The minimum terms established by this section shall not prevent the court from imposing presumptive terms of imprisonment pursuant to paragraph (1) of subsection f. of N.J.S.2C:44-1 for crimes of the first degree.
A person who has been convicted of an offense enumerated in this subsection and who used or possessed a machine gun or assault firearm during its commission, attempted commission or flight therefrom and who has been previously convicted of an offense involving the use or possession of any firearm as defined in subsection d. of N.J.S.2C:44-3, shall be sentenced by the court to an extended term as authorized by subsection d. of N.J.S.2C:43-7, notwithstanding that extended terms are ordinarily discretionary with the court.

h. The court shall not impose a mandatory sentence pursuant to subsection g. of this section, subsection d. of N.J.S.2C:43-7 or N.J.S.2C:44-3, unless the ground therefor has been established at a hearing. At the hearing, which may occur at the time of sentencing, the prosecutor shall establish by a preponderance of the evidence that the weapon used or possessed was a machine gun or assault firearm. In making its finding, the court shall take judicial notice of any evidence, testimony or information adduced at the trial, plea hearing, or other court proceedings and shall also consider the presentence report and any other relevant information.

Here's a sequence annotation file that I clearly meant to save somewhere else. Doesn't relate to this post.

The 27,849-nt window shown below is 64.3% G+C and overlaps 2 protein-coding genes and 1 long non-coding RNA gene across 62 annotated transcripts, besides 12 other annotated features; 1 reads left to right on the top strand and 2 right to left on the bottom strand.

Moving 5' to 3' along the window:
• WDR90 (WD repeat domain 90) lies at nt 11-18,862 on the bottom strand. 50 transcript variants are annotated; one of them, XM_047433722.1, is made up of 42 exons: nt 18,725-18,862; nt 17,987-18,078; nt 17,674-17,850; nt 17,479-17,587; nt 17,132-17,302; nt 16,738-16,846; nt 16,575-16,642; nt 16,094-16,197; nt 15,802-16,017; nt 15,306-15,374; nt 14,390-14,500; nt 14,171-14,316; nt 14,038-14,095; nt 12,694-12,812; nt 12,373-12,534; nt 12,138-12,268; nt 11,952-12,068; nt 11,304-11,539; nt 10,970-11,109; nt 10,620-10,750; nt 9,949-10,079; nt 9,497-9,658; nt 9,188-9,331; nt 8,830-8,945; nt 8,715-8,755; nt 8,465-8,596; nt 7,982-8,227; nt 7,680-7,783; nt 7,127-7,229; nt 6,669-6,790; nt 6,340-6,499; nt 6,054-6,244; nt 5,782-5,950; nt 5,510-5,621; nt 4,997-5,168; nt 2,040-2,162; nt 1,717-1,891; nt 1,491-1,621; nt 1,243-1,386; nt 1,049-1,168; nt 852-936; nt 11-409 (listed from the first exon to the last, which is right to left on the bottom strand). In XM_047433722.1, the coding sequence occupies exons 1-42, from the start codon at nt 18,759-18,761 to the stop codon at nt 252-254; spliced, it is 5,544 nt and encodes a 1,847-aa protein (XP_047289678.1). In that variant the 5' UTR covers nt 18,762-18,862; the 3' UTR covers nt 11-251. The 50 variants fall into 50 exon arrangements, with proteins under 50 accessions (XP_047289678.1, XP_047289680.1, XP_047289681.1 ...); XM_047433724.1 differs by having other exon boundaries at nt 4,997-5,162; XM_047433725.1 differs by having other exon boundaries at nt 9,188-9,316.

i. A person who has been convicted under paragraph (6) of subsection b. of 2C:12-1 of causing bodily injury while eluding shall be sentenced to a term of imprisonment by the court. The term of imprisonment shall include the imposition of a minimum term. The minimum term shall be fixed at, or between one-third and one-half of the sentence imposed by the court. The minimum term established by this subsection shall not prevent the court from imposing a presumptive term of imprisonment pursuant to paragraph (1) of subsection f. of 2C:44-1.

 

Robert F. Black, Jr. Named “10 Best” in New Jersey

0004 (2)Attorney Black Named “10 Best” In New Jersey

The American Institute of DUI/DWI Attorneys™ has recognized the exceptional performance of Robert F. Black, Jr. as one of the “10 Best” DWI Attorneys for Client Satisfaction in New Jersey for 2015.

Mr. Black proudly accepts this honor as it exemplifies his ongoing commitment to skillfully advocate on behalf of each and every one of his clients.

Click below for a copy of AIDUIA’s full press release.

Black_Press Release_DUI

A Brief Overview of the Revised Expungement Procedures in New Jersey

Quick Tips: New Expungement Changes in New Jersey

By: Devon Jones

Tip #1. How long is the waiting period for indictable offenses?

Prior to the expungement changes in New Jersey, an individual with a prior indictable (i.e. felony) conviction had to wait ten years before becoming qualified for an expungement. Under the new law, the ten year waiting period may be reduced to five years if (1) the petitioner has paid his or her fines; (2) the petitioner has not subsequently been convicted of a crime or disorderly persons offense; (3) the Court finds that granting the expungement is in the public interest. In investigating the third factor, the Court will consider the nature of the offense and the applicant’s character and conduct post-conviction.